One hand cannot clap but can wave for help

تم نشره في Sat 22 February / Feb 2014. 07:44 PM - آخر تعديل في Sat 22 February / Feb 2014. 07:44 PM

By Fahed Khitan

Reviewing the files dealt with by the Anti-Corruption Commission (ACC) during the last few years makes one realize the effort exerted by the ACC in prosecuting the corrupt and the corruption.

Before we ask about the major files, it should be mentioned that the Lower House took those files from the ACC, and closed them one at a time. The only major file remaining with the ACC is the Arab Potash Company’s file after it was privatized, and it ended with prosecuting the main defendant in it, Walid Al Kurdi.

The commission — even if not responsible for capturing a fugitive defendant — is sure the state agencies will be able to retrieve at least US$383 million Kurdi deposited in British banks.

The issues resolved by the commission are many, and are of no lesser important that the potash’s; retrieval of thousands of hectares owned by the treasury in Aqaba and other areas around the kingdom, collecting millions of stolen treasury money, and rectifying dangerous issues in legislation and systems. Many of the amended regulation have always been backdoors for corruption, i.e. changing decisions in tenders, medicine procurement by the ministry of health, and retrieving stakeholders’ assets.

The last case was uncovering the fraud in obtaining medical licenses by physicians in the ministry of health, and charging the defendants. That was not an easy job; it affected thousands of lives, forcing the ACC’s investigators to work day in and day out to discover the scam and those involved in it. However, none of those morally responsible for what happened thought about submitting their resignation or apologize to the public for what happened in their department and within their area of responsibility.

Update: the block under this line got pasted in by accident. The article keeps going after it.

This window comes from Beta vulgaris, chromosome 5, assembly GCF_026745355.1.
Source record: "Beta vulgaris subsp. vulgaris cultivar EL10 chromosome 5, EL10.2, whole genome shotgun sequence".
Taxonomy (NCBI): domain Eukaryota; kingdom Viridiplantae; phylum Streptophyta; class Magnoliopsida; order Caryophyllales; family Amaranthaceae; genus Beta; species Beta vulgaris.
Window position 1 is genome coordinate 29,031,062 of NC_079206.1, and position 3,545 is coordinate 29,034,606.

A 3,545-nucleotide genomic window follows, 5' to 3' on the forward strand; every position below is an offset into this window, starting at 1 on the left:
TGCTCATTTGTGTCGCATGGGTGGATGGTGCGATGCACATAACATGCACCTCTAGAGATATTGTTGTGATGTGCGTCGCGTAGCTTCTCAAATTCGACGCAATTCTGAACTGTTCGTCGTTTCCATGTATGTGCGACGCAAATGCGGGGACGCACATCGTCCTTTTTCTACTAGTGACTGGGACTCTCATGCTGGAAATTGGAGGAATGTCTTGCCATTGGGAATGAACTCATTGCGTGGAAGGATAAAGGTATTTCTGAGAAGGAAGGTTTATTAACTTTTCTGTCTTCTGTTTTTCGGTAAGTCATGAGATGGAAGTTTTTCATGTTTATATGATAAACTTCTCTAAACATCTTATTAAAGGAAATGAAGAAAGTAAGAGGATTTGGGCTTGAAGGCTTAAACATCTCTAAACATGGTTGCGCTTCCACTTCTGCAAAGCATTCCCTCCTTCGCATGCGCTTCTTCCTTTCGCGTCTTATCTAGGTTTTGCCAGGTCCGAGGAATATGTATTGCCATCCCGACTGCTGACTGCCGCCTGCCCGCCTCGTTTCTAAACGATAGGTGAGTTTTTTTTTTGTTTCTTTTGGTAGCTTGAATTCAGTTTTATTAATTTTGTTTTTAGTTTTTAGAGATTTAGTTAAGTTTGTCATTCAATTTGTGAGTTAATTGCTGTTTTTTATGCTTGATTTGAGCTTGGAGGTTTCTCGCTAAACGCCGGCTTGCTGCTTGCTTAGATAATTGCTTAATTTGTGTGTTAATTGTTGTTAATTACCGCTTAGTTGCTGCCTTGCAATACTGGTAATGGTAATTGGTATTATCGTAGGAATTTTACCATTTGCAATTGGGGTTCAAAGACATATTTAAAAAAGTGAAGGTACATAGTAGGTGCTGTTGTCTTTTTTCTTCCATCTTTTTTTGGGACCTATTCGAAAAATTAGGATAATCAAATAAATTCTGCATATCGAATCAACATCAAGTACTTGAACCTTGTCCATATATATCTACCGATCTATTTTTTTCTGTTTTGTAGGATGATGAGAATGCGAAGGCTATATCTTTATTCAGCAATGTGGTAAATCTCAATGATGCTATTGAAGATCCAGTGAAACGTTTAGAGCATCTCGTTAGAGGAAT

It might be appropriate in the near future to legislate an amendment to the national integrity charter, mandating that every person running a department in which a graft case is uncovered should submit their resignation.

Lately, a coalition has been formed between the agencies concerned with anti-corruption measures and those concerned with oversight. The chief player in the coalition has been the Jordan Food and Drug Administration, which is playing an important role defending people’s right to healthy foot that meets the Jordanian specifications.

The third party in this triangle, who strongly entered the coalition lately, is the Jordan Standards and Metrology Organization, which nobody paid attention too or trusted before Dr. Haidar Al Zaben assumed its leadership. Its latest honorable stance was rejecting the gas cylinders shipment after it proved to be unfit for usage within the country.

The experiences of the three agencies prove a universal truth; one person on the helm of a public organization can restore the public’s trust in the organization’s work. That person does not to do a lot, only believe in his/her mission, and bravely take a stand as dictated by his/her conscience, and in line with the law.

 “One hand cannot clap”, the proverb teaches us, but you only need one hand to wave for help, and people around you will see it and support you. That is what happened with the heads of these organizations.

We hope to see more official’s waving their hands, so people will come to their help.



This article is an edited translation from the Arabic edition.